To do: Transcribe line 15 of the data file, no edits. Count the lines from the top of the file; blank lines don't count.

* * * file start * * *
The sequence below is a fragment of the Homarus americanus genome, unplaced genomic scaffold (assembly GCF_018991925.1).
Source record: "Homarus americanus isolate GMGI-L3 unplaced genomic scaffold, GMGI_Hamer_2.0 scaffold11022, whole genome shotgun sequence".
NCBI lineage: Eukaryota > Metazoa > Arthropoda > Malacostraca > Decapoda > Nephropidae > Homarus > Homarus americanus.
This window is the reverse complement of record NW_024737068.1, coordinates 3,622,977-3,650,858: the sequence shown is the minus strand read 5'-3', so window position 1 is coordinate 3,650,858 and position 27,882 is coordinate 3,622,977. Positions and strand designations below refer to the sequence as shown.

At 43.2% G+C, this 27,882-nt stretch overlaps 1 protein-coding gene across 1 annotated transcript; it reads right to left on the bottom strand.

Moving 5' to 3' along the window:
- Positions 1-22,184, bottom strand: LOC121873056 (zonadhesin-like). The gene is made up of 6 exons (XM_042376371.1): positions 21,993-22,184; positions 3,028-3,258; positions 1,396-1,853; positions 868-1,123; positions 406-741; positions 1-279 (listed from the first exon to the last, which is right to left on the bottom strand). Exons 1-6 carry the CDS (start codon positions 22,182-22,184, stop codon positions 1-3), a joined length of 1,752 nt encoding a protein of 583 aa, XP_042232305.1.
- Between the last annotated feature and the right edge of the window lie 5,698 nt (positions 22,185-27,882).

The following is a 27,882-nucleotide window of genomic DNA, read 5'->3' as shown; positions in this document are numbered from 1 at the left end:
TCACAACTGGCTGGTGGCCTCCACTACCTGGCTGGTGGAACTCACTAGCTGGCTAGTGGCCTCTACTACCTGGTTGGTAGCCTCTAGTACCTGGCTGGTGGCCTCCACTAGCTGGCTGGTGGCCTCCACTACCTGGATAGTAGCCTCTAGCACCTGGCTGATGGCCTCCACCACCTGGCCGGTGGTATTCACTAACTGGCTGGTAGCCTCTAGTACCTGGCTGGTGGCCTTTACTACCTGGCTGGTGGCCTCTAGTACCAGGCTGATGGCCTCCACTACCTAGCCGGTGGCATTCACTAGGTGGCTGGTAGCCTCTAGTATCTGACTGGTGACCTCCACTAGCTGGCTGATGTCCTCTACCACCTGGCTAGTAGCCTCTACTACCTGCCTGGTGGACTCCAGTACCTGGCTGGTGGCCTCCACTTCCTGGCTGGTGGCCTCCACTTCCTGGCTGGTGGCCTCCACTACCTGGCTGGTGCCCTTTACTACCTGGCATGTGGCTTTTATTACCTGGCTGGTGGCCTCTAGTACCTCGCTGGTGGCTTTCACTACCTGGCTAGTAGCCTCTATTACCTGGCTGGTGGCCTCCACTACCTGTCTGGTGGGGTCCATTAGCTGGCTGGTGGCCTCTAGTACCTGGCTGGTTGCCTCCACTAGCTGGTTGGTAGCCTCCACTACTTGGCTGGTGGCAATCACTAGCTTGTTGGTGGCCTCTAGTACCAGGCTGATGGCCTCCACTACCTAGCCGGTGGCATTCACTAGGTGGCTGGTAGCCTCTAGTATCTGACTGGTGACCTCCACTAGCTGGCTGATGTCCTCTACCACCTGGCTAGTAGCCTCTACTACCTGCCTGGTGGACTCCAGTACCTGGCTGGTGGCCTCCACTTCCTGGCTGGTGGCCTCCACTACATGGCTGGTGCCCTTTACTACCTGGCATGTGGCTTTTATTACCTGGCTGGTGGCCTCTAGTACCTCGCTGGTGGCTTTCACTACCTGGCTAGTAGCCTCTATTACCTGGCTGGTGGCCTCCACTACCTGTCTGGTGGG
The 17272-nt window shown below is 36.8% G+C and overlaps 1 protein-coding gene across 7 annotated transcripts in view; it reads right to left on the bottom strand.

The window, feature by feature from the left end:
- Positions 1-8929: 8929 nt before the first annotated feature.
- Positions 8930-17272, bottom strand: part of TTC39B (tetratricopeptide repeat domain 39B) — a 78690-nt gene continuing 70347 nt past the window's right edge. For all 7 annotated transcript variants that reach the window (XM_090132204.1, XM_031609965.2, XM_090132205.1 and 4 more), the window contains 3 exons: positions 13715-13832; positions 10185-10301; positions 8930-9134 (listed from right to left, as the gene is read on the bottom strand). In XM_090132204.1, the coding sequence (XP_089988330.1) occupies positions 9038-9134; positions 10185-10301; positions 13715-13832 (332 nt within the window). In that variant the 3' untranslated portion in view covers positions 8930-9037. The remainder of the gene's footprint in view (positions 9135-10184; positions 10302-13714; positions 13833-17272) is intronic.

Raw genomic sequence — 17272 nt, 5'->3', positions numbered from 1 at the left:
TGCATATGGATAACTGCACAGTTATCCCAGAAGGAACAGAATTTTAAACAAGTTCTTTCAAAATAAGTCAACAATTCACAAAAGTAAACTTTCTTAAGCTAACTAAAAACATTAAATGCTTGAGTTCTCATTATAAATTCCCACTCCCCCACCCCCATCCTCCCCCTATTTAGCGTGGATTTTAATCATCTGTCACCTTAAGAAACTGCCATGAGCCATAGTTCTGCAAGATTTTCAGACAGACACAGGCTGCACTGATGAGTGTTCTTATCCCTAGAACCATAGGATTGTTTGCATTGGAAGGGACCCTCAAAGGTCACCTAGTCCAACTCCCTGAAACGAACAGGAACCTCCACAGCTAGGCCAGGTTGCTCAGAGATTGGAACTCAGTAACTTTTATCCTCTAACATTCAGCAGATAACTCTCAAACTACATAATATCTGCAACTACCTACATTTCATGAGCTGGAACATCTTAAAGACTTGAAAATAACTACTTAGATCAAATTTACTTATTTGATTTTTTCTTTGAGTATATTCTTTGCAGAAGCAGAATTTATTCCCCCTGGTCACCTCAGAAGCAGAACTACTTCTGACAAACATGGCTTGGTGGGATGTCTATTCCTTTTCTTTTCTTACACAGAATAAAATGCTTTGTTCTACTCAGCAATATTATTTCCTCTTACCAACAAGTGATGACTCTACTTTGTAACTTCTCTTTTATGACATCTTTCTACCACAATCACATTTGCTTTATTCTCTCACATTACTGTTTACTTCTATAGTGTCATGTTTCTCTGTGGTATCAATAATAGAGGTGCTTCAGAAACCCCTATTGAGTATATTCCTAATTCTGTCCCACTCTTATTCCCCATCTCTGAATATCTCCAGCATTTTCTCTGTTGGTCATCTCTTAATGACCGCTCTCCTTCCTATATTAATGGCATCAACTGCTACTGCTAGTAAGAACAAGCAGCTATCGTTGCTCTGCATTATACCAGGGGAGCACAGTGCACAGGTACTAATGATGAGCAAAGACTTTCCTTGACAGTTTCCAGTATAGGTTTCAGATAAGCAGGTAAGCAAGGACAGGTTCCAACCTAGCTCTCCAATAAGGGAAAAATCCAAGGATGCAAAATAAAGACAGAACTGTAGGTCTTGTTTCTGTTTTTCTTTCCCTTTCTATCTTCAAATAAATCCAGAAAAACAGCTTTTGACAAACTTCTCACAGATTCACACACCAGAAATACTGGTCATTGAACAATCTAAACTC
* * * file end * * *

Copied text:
Raw genomic sequence — 17272 nt, 5'->3', positions numbered from 1 at the left: